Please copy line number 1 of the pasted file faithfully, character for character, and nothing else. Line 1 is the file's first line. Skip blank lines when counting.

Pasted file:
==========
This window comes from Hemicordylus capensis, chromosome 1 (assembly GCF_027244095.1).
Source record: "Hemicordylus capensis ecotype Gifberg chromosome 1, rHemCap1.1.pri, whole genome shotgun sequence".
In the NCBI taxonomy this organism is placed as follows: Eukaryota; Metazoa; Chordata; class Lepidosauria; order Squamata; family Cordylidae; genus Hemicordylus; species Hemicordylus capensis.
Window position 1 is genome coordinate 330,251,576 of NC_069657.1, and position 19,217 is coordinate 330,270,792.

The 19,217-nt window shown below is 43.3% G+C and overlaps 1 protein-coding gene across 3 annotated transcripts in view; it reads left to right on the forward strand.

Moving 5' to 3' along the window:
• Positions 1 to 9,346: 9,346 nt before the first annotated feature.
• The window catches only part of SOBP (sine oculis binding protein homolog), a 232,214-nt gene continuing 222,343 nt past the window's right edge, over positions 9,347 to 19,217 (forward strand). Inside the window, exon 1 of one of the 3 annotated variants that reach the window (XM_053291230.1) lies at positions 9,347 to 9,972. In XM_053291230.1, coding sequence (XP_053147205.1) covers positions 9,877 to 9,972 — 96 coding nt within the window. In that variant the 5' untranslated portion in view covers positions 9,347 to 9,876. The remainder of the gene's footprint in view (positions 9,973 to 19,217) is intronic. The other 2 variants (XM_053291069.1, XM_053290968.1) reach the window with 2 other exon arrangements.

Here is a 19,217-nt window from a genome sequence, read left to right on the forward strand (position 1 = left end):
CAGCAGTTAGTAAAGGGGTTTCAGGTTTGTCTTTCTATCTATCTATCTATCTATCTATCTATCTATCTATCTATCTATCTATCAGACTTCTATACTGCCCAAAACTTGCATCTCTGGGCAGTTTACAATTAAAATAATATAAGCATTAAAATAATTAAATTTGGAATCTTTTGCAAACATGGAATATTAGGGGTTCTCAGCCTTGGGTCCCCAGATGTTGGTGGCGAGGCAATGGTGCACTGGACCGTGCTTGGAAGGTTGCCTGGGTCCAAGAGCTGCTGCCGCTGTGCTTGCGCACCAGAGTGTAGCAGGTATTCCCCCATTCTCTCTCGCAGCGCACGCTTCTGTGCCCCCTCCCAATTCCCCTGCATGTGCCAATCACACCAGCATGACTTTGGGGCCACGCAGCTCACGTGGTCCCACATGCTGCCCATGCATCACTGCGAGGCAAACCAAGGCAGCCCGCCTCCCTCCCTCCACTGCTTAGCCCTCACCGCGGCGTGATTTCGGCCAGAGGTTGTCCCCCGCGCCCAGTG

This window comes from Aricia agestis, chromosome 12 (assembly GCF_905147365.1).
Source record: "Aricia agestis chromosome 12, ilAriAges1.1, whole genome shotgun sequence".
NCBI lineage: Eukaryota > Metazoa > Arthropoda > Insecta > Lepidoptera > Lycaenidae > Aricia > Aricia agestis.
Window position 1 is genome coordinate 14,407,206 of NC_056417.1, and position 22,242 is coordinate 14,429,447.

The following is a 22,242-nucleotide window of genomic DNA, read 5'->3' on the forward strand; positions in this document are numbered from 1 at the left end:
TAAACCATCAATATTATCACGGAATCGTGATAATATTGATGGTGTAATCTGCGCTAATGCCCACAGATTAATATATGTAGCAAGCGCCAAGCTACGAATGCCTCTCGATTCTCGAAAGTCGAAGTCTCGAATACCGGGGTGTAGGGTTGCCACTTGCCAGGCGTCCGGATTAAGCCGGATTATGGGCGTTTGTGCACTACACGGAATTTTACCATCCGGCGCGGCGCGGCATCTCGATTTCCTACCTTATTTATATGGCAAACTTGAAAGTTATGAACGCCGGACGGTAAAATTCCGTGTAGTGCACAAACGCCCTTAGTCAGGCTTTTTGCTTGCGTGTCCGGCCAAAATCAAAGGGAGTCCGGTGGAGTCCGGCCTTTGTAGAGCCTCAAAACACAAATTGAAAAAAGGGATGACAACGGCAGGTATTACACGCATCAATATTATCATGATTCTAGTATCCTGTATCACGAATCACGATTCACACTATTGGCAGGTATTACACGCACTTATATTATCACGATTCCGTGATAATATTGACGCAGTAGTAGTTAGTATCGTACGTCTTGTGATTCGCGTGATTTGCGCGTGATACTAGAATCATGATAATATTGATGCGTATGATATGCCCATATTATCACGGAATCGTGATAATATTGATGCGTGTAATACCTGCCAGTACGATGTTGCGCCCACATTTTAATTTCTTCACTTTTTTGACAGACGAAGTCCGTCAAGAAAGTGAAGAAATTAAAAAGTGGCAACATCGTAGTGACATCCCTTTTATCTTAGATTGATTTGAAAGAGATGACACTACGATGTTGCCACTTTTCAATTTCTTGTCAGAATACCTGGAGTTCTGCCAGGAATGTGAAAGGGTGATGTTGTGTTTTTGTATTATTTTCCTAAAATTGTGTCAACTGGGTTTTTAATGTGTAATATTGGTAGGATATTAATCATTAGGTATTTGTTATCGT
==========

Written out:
This window comes from Hemicordylus capensis, chromosome 1 (assembly GCF_027244095.1).